And I now know this better than I ever have before: my insides don’t match my outside. I am like a snow globe made with mirrored glass. From my vantage point inside it is all glitter and chaos and beauty and me, self-contained, doing my own thing and thinking this is all so neat and complicated and difficult, and aren’t all these other snow globes around me cool too? But those snow globes are clear, many of them. They are marveled at and appreciated and treasured because their beauty is so apparent. Whereas I, and others like me, are attractive only to those who are curious and willing to press their faces up close to the mirror to see what is going on behind it. And there is a lot going on behind it. And it is a glorious mess, let me tell you. And I am grateful for those who have been able to look past the mirror, because they have made it just a bit easier to want to be seen on the other side.

If you have been around long you may remember that my very first blog post in 2009 mentions my desire to start opening up more: becoming more vulnerable and letting my words be heard. I still lose touch with that sentiment from time to time, but it always comes back to me in one way or another. Writing is the one thing I can do that can give others a tiny glimpse into my inside– why not encourage that to happen more? Who knows: someone might actually see something they can appreciate.

You don’t have to ask, any more. But you are still more than welcome to.

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The other day I heard someone say, “It doesn’t look very much like spring.” All I could think was, “You must not be looking very closely!”

What has caught your eye these past few weeks?


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Today is the first anniversary of my Favorite Thing I Have Ever Done: purchasing my home. Having moved from place to place more times than I can remember, I am indescribably relieved to finally have a place where I can put down some serious roots. (And after having spent most of this sunny March afternoon out in the garden, I can say with confidence that the roots are coming along just fine.)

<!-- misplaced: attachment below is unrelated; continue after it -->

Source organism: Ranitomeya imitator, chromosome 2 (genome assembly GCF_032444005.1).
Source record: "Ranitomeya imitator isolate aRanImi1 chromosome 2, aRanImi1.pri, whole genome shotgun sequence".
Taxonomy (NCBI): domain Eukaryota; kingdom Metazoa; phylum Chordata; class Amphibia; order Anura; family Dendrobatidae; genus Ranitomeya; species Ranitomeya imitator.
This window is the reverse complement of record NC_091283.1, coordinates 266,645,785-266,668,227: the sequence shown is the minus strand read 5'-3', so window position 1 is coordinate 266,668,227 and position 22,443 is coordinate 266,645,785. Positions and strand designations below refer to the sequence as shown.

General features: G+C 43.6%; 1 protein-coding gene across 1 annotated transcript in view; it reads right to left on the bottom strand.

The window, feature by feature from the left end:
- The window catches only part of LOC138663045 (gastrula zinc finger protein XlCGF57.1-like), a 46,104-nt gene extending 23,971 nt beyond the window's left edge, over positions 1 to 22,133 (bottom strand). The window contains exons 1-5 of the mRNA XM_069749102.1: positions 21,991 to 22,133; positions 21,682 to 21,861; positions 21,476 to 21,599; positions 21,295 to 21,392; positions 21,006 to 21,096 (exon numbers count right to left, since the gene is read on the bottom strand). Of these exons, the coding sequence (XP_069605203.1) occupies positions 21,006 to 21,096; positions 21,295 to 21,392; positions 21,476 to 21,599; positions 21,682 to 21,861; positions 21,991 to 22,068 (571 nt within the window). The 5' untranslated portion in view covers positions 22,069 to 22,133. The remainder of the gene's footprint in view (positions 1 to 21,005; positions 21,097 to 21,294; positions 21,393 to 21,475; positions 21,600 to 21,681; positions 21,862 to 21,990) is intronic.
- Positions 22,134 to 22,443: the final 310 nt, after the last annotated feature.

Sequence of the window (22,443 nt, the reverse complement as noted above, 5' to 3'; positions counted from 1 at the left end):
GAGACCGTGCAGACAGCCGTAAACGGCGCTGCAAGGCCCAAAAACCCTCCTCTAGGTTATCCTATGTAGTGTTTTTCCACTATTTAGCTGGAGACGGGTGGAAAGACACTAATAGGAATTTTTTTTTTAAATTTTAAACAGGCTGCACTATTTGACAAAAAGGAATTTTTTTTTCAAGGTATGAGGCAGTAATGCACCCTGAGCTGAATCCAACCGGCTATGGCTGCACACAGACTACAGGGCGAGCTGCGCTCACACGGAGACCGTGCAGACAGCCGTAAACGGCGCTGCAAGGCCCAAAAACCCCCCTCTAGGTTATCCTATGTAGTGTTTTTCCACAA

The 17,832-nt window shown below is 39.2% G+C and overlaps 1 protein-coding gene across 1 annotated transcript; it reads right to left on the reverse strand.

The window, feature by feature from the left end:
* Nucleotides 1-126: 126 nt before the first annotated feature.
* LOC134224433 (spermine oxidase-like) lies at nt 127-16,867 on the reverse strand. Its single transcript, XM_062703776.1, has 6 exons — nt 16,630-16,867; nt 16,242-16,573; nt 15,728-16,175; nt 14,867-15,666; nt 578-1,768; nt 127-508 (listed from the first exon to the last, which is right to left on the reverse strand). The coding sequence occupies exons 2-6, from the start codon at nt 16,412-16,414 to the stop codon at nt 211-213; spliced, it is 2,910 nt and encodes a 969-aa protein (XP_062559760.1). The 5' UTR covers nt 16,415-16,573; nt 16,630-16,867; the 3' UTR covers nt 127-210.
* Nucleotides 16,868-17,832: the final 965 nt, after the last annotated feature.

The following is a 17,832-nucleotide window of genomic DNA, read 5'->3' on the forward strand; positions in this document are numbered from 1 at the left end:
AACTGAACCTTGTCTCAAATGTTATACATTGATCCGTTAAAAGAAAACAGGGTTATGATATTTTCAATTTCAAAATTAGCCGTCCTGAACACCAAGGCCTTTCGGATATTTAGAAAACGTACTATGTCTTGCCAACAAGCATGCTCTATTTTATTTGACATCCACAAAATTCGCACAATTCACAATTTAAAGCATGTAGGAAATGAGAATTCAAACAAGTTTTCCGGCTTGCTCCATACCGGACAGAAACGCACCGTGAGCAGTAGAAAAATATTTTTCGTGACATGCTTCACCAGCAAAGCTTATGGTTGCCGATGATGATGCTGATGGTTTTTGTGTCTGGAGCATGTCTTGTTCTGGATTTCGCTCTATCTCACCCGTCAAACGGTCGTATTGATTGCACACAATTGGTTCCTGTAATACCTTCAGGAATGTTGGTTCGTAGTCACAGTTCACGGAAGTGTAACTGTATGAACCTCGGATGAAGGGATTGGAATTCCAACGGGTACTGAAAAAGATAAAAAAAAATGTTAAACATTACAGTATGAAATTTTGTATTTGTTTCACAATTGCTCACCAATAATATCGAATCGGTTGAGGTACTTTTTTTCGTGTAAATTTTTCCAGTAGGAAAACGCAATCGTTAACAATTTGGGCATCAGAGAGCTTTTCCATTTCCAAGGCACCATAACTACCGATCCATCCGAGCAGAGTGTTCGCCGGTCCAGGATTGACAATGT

A year has passed and I find myself marveling at the newfound feeling of not having to wonder whether or not I will be in the same place for another season. In honor of the epic year behind us, and the many years and adventures to come, I’d like to share some of my favorite domestic scenes from our first year in our forever home. Here’s to flowers and sunny windows and snowy scenery and foster babies and beautiful sunsets and stacks of books and a house full of love. My Castle, my Fortress of Solitude, my Bliss Station: I hope I get to haunt you forever.


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Another two days have passed.
What else is there to say?

Sometimes I wonder
How I can have passed so many days already,
When it feels like they will never come to their end.

I’d consider it a success
If, from this point forward
I simply settle into my days passing,
Aging inch by inch here in this little house,
Achieving nothing more of worth in this world.

I have lived so many lives already.
What more could possibly be in store for me?
What else of wonder is there left.

Is it all maintenance from here on out?
All creation accomplished
Or the chance slipped by.
Getting by.
Killing time.
Waiting for the end.

Waiting for something to come along,
Which is the only thing keeping us around.

What else is there to say?

In fifteen years
A garden
A different set of cats
A new collection of lovers
Other jobs under the belt.
Anything else?

A gathering of days,
Hours woven together into some sort of pattern
But not without knots and snags and great, gaping holes.
I have no choice
But to continue adding threads,
Waiting to see what sort of regrettable image
Emerges toward the end.

Or just a tangle of string.

Is there anything left to thrill me?
If there is I cannot see it
I cannot dream it up
Delusional as though I may sometimes be.

I can only beat this path barren.
I can only keep planting each spring,
Writing each evening,

Keep paying each month
Until the debt is forgiven.

Keep reading until all the books are read
And their knowledge forgotten.

Keep eating for the sake of living.
Simply for the sake of breathing through another day,
Another two days.


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Sometimes, the best and only thing we can do for another being is not to let them live unloved.

Not to let them die unloved.

Found sick and wandering the streets of suburbia, Casanova came into my life just in time to give me the privilege of doing just that, for him.